Throw an amp down the stairs
Looking into combo amps. Saw a quote saying the aggie th500 will "never" burn/cut out.
If you had to buy one combo that:
1. you knew it would fall down a flight of stairs at least once.
2. you had multiple bands using your amp, and pushing it hard all night.
What company makes the toughest stuff? I feel like I get my tone with a p bass through a VT pedal. I just hate buying something that breaks later.
If these concerns are keeping you up at night, I'd say stick with the VT pedal. :D
Otherwise, Peavey. If multiple bands are using it and it fails, you can drop it down stairs onto the guy who caused the problem and his bones will fail.
I had an SWR 350x, gigged it for 14 years til it broke. I let the keyboard player from New Monsoon use it for their set, and he maxed out everything for a 3 hr set. But, that was a pre-fender swr.
Bought an GK 1001, it started on fire, and Sam Ash took it back. I've heard GK is usually reliable though. I also had GK mb210 that had a speaker go bad, and I never gigged it or even pushed it past half way.
My old drummer dropped an old Ampeg 1x15hlf pro cab down stairs, a caster broke off, but the birch was solid, and the cab was fine. The ampeg stuff is just too heavy for me now, need micro stuff.
I'm looking at ampeg PF combos, GK mbII combos, and the tc electronic 250. But I keep reading reviews of amps cutting out, speakers rattling, etc..
That would be really annoying to happen after buying it.
I'd choose something mid market, all solid state with simple and sturdy construction.
A Traynor DNB or Peavey TNT come to mind. Both are commonly found in rehearsal rooms for a reason.
No way I'd let an Aggie in unproper hands.
I bought a TH500 as they are very reliable based on reports here.
I doubt any of the micro amps are robust enough to withstand torture.
Based on a tough combo, Peavey does seem to be idiot proof although I don't think they warranty stair diving.
Peavey hands down.
I can't tell you how many times I have heard people state that their amps will outlive cockroaches.
Play ball with it, kick it around, burn it, anything. I'm sure it'll still work... It's a PEAVEY!
why would you ever let your amp fall down a flight of stairs?
Traynor. Had a solid state combo that went through years of gig hell without a whimper. Even fell off the back of a loading ramp once - about four feet - to the ground, and was on stage minutes later doing just fine.
Never, ever worried about it working 100%.
My money is on older solid state Peavey gear. I know from experiences with them that they can take a pretty good beating and still survive.
The Peavey equipment is about as close as you will come to idiot proof. I don't put stock in anyone who says " will "never" burn/cut out". That is outright BS :rollno: useless over exaggeration and would make me look elsewhere (person over-compensating, unsinkable Titanic anyone). ;)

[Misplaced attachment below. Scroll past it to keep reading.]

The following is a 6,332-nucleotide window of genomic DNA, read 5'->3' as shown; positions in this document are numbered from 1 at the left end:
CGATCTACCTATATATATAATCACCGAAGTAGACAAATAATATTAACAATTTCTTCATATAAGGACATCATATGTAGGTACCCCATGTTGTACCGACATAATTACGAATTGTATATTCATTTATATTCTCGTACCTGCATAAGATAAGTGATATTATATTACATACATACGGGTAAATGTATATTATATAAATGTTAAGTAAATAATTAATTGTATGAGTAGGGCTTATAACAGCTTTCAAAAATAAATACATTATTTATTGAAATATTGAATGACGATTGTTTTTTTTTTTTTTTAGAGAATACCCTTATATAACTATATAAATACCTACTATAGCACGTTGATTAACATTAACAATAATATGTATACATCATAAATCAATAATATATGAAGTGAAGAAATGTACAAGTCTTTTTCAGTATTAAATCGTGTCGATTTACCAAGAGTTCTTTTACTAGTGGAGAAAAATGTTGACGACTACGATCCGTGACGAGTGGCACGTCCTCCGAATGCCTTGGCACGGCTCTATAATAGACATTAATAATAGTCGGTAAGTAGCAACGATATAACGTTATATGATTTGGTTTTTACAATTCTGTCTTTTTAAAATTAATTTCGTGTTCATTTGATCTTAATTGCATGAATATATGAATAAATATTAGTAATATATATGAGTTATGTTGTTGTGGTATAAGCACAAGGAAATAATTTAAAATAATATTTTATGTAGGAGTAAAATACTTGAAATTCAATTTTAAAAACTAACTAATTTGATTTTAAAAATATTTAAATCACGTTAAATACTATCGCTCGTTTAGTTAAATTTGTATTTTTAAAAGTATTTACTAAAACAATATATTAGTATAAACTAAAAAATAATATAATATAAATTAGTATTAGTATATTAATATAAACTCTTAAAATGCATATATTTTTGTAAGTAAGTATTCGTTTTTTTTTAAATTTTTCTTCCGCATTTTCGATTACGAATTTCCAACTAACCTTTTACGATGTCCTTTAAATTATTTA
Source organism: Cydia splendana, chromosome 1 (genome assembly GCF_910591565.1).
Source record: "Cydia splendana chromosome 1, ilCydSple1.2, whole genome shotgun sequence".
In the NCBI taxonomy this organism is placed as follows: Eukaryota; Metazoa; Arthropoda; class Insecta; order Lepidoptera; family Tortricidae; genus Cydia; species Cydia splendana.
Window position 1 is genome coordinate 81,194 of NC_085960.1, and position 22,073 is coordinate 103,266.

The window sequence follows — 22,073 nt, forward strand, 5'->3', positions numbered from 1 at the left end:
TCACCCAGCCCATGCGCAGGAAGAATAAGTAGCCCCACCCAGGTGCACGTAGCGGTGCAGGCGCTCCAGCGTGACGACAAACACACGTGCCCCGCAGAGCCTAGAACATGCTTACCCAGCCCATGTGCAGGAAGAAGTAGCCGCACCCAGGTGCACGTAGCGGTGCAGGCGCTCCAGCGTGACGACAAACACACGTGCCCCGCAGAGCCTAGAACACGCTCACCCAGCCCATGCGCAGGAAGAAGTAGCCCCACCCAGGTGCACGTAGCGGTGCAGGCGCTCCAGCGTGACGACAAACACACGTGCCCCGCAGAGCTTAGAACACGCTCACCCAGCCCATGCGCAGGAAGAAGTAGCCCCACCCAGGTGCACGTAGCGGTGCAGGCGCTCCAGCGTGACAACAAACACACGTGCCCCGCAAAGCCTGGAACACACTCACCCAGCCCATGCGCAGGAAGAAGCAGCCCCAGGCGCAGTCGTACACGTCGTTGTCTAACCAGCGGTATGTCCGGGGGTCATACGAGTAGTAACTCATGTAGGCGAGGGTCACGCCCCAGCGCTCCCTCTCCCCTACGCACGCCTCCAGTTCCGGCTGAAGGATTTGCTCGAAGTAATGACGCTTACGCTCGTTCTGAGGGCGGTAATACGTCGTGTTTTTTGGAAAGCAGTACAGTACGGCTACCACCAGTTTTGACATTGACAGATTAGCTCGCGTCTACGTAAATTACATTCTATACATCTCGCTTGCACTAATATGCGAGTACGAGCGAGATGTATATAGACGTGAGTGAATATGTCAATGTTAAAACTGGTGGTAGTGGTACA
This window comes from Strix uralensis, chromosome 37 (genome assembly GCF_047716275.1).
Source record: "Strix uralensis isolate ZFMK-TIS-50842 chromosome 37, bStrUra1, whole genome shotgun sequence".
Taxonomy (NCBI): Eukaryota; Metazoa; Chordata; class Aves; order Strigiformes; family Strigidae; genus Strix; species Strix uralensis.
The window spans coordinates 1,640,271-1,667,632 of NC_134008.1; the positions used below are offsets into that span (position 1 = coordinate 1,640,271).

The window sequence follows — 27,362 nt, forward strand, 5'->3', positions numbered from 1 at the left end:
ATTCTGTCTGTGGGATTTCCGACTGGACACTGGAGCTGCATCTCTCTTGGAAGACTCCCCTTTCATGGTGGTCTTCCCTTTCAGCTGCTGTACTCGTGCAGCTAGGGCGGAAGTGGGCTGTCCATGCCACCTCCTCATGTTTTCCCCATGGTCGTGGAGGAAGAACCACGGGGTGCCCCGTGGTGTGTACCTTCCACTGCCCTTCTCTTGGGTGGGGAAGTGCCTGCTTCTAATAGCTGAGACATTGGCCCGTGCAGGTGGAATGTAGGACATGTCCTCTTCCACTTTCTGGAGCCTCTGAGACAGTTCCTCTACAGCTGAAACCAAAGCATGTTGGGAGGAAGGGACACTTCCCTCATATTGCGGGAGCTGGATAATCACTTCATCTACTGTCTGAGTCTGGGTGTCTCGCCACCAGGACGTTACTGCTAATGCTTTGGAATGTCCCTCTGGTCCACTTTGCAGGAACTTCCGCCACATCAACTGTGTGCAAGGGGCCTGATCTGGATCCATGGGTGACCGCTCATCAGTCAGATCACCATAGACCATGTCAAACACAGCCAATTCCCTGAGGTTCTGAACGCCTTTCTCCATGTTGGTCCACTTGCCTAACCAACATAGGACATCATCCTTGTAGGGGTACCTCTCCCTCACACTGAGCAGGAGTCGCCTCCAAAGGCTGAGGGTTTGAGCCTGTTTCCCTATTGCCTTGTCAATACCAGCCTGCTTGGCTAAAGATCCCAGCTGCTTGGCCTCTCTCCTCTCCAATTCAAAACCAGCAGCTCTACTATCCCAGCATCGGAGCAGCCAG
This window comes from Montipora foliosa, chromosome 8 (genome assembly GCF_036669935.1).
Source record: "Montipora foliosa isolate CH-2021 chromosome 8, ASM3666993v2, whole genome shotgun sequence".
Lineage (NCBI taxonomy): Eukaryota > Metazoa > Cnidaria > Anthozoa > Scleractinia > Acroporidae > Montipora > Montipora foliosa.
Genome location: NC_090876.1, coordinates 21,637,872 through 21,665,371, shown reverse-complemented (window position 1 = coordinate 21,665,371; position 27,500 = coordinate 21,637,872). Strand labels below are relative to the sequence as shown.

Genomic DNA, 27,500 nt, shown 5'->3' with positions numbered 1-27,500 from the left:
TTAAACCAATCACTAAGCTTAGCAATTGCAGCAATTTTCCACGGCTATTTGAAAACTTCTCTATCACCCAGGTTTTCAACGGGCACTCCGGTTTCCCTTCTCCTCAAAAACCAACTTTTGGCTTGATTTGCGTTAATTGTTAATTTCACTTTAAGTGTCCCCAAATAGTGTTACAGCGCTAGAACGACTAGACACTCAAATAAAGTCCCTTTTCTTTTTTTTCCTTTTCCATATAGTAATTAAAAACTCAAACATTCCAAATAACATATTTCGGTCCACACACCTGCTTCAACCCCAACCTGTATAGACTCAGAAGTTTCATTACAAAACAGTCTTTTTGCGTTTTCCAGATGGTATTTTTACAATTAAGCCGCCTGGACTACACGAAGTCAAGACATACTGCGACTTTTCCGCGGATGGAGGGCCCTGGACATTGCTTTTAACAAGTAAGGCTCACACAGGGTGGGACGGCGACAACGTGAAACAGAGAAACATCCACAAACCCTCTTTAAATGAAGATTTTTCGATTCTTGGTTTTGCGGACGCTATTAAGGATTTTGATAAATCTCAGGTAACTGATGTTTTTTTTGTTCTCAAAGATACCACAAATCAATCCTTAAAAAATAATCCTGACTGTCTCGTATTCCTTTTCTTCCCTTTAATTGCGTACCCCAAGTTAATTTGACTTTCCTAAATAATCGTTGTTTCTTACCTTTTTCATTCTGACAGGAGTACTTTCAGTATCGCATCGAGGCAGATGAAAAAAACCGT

If it can be made or grown it can and may break.
Time to start bargain hunting for an old Peavy! My first bass was a Foundation, kinda funny. Thanks for the info, keep it coming!
Ampeg- made in St. Louis PRO cab are hardcore! the thing was fine. It just weighed around 100 lbs for a 1x15.
There's this Dynacord BS412 that I am considering buying. Thing has been abused for 35 years and still kicking!
Peavey rack stuff in a shockmount rack case. Even the lightweght power amp, not enough inertia to damage itself.
There were pictures of one of the new Peavey combos floating around.
The MDF was ruined in a drop. Yeah it could be fixed.
MDF is fine for no-pro gear. It's far from being as durable as good plywood.
Write it on your checklist:
X No MDF
I had a Peavey TNT 100 take a tumble down a flight of stairs. A high school used it during football season for a couple of years. That thing is somewhere around 40 years old and is still going.
Peavey and Mesa Boogies are built like tanks.
I used to repair amps and guitars from dozens of schools in WI. One day I got in a Bassman 10 combo (4x10) from a high school that DID take a trip, end over end, down a marble staircase.
Did it survive? Well...the cabinets finger joints all came apart. If there was anything glued, baffle, back, etc. it all came apart. The tolex was largely intact, and except for one fingerjoint, held the cabinet together.
The speakers stayed on the intact baffle. The amp itself...those heavy transformers bent the hell out of the thick aluminum chassis.
I had to strip the chassis, and I pounded the chassis back in shape with a 3lb hammer on the cement floor. Then I put back the fiberboard, the sockets and the transformers.
The tubes all survived. One speaker didn't and the replacement Fender sent me was a foam edged speaker that looked more like a home stereo cabinet than a guitar/bass speaker. Fender insured me it was correct.
I straightened the faceplate with my fingers, put it back together again, replaced a few knobs (no shafts broken or bent.) I glued the cabinet back together, had to lift the stretched tolex at the corners to glue the cabinet, then trimmed the stretched excess, and glued it back down. I repaired dings and tears in the tolex, and by time I was done, you had no idea it had been damaged.
I always fixed up worn, dirty, mistreated equipment from schools, and make them look like new, hoping the students MIGHT take better care of the equipment if it looked clean and new-like.
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